Triclosan (TCS) as an antimicrobial agent in a variety of consumer products has drawn environmental and health care scientist's attention for over 40 years as it has been widely detected in environment. Once released to the environment, TCS can easily transfer to water bodies and soil due to its fair solubility and hydrophobicity. TCS is not considered as a toxic compound. However, two main reasons have bolded TCS occurrence important in the environment. Firstly, TCS can easily adsorb to and accumulate in the media possessing organic matter such as sludge, soli or tissue. Secondly, TCS can degrade/transform to other compounds with higher potential toxicity and persistency. While many degradation products have been observed in certain circumstances, the main easily-formed products can be pointed as 2,4-dichlorophenol (2,4-DCP), 2,8-dichlorodibenzoparadioxin (2,8-DCDD) and methyl triclosan (MTCS). 2,4-DCP is listed as the priority toxic pollutant by US Environmental Protection Agency. 2,8-DCDD is a member of dioxin family with a recently reported relative potency factor of 1₉104. This compound is suspected to transform to higher chlorinated dioxins when exposed to light or chlorine. MTCS, resulted from microbial methylation of TCS, has received much attention recently due to its persistency. Although TCS has been studied vastly, its̀ fate and behavior in wastewater and sludge as the first receiver in the environment has not been investigated deeply so far. In this research, attempt was done to answer some so far unanswered questions such as whether i) TCS occurrence is consistent within a single STP and between different STPs, ii) TCS transformation is a factor of wastewater and sludge treatment, iii) TCS degradation occurs in aerobic/anaerobic sludge digestion, iv) TCS adsorption is predictable and obeys any equilibrium and kinetics model. Two gas chromatography-mass spectrometry (GC-MS) based-methods were successfully developed for determination of TCS, 2,4-DCP, 2,8-DCDD and MTCS in wastewater and sludge. In the first method, liquid-liquid extraction (LLE) and silica column chromatography were applied for the extraction and cleanup of wastewater. In the second method, accelerated solvent extraction (ASE) and multilayer silica column chromatography were employed for the extraction and cleanup of sludge. For validation purpose, the methods were successfully applied to wastewater and sludge samples from three different municipal sewage treatment plants (STPs) in Hong Kong. Satisfactory mean recoveries for all target compounds were obtained as over 82% and 84% for wastewater and sludge samples, respectively. TCS degradation products were detected based on the treatment practice. 2,8-DCDD was detected in the plant utilizing UV disinfection at the mean level of 20.3(±4.8) ng.L-1. 2,4-DCP was identified in chemically enhanced primary treatment (CEPT) applying chlorine disinfection at the mean level of 64.5(±4.5) ng.L-1. Besides, MTCS was detected in the wastewater collected after biological treatment 33.3(±3.4) ng.L-1 as well as in sludge samples that have undergone aerobic digestion at the mean level of 266.1 (±14.2) ng.g-1 dry weight (d.w.). Mass balance of TCS in three STPs and the extent of TCS transformation to the degradation compounds were investigated and adsorption behavior of some of the occurred compounds was studied. Moreover, TCS fate was probed in full scale plant during wastewater and sludge aerobic/anaerobic treatment condition. Finally few correlations were investigated. For STP (I), 77.6% of the entering TCS mass flux to the plant was directly discharged to the receiving environment. The mass that was settled along the sludge underwent aerobic digestion treatment of which 52.2% was aerobically degraded in the digester. However 5.4% of the TCS in the sludge was observed to be transformed to MTCS and 47.8% was remained in the dewatered sludge to be disposed to landfill. TCS elimination in STP (II) wastewater treatment was 25.5%. Chlorination could cause 5.3% of TCS loss during disinfection process. Nevertheless, still 68.7% of the loading TCS was discharged to the environment through wastewater. TCS mass flux in pretreatment and post treatment sludge was almost constant. For STP (III), 14.2% and 8% of initial TCS mass flux was adsorbed to primary and secondary sludge, respectively. Mass balance between TCS lost in the biological treatment, the mass adsorbed to the sludge and the effluent revealed that 44.0% of the initial TCS mass flux was biodegraded in biological treatment of which 19.8% was transformed to MTCS. In addition, 10.3% of TCS mass was lost in UV irradiation disinfection unit of which 90.8% was transformed to 2,8-DCDD. Significant TCS mass loss (20.6%) was observed in anaerobic digestion of sludge and the remaining mass in dewatered sludge was disposed to landfill. No other degradation product was observed in the dewatered sludge except MTCS that showed insignificant change in mass flux after anaerobic digestion. Kd values were calculated for TCS, MTCS and 2,4-DCP for the first time based on the concentration of target compound in liquid and solid phase. Moreover, temporal-based variation of TCS and its degradation products were statistically proved. A relationship was attributed between TCS fraction adsorbed to the particulates in raw wastewater and elimination efficiency in primary treatment (r = 0.83, 0.66 and 0.87 for STP (I), (II) and (III), respectively). Adsorption behavior of TCS, 2,4-DCP and MTCS to primary and secondary sludge was investigated. For this purpose, a simple and efficient GC-MS-based method was developed for simultaneous determination of TCS, MTCS and 2,4-DCP in wastewater. Batch experiments were carried out and effect of various parameters such as pH, temperature and sludge concentration were studied. Three isotherm models, Linear, Freundlich and Langmuir were examined to fit the adsorption data. Amongst, Linear and Freundlich isotherm models were able to describe the system behavior well while Langmuir isotherm model did not exhibit satisfactory result. Relevant Kd values were derived for three compounds and were compared to the full scale. Pseudo-first and second order kinetics models were applied to describe the kinetic data. Pseudo-second order kinetic was found to fit well over the range of applied initial concentrations based on the regression coefficients and the relative error for the calculated equilibrium sorption capacity which implied the sorption of TCS, MTCS and 2,4-DCP onto the inactivated dried sludge proceeds predominantly through a pseudo-second order kinetics.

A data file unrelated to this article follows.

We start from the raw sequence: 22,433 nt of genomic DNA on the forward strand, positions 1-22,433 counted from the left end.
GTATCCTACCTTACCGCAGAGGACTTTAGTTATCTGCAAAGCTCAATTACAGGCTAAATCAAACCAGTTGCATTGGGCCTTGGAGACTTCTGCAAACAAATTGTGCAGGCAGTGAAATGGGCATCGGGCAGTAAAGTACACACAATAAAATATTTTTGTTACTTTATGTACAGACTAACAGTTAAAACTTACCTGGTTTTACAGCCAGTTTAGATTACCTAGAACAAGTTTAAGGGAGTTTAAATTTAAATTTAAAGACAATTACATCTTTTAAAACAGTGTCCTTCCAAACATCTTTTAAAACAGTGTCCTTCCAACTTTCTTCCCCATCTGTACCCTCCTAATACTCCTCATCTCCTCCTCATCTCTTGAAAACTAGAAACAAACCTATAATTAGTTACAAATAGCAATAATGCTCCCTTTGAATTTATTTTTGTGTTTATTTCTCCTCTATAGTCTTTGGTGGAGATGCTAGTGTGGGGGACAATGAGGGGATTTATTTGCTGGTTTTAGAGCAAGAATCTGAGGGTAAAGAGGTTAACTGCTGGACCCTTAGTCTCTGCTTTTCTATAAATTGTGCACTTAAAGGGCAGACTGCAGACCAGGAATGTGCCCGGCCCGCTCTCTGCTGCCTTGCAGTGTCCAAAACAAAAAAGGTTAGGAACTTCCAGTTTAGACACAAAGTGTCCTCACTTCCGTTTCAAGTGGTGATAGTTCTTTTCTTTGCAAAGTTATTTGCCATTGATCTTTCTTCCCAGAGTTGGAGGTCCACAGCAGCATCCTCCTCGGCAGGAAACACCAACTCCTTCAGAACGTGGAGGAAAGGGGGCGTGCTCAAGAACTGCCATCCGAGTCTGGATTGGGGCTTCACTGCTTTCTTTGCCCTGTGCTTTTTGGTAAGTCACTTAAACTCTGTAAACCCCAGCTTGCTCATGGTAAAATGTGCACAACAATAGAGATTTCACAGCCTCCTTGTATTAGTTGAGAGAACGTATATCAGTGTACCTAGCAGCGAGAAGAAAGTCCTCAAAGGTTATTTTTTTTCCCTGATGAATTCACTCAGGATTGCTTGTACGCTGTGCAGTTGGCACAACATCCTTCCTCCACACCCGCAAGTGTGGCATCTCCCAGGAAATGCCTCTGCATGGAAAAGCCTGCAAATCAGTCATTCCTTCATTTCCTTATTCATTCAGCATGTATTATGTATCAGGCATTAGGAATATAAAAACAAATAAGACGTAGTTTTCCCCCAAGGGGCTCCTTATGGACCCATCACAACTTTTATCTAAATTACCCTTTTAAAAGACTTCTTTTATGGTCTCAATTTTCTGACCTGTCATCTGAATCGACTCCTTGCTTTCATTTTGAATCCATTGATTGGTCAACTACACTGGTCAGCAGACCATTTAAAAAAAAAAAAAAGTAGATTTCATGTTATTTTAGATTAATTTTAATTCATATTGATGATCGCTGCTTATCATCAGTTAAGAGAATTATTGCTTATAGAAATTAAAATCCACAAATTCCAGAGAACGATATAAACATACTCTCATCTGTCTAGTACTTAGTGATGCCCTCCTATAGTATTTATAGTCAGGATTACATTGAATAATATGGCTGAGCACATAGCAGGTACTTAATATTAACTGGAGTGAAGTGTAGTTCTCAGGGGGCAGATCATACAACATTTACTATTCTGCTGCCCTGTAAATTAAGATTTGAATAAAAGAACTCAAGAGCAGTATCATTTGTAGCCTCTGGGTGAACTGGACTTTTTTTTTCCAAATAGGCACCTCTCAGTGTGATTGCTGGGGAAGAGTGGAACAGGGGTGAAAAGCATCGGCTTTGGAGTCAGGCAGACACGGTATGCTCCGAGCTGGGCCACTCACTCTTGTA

|Date of Award||11 Mar 2016|
|Supervisor||Zongwei CAI (Supervisor)|
- Anti-infective agents
- Environmental aspects.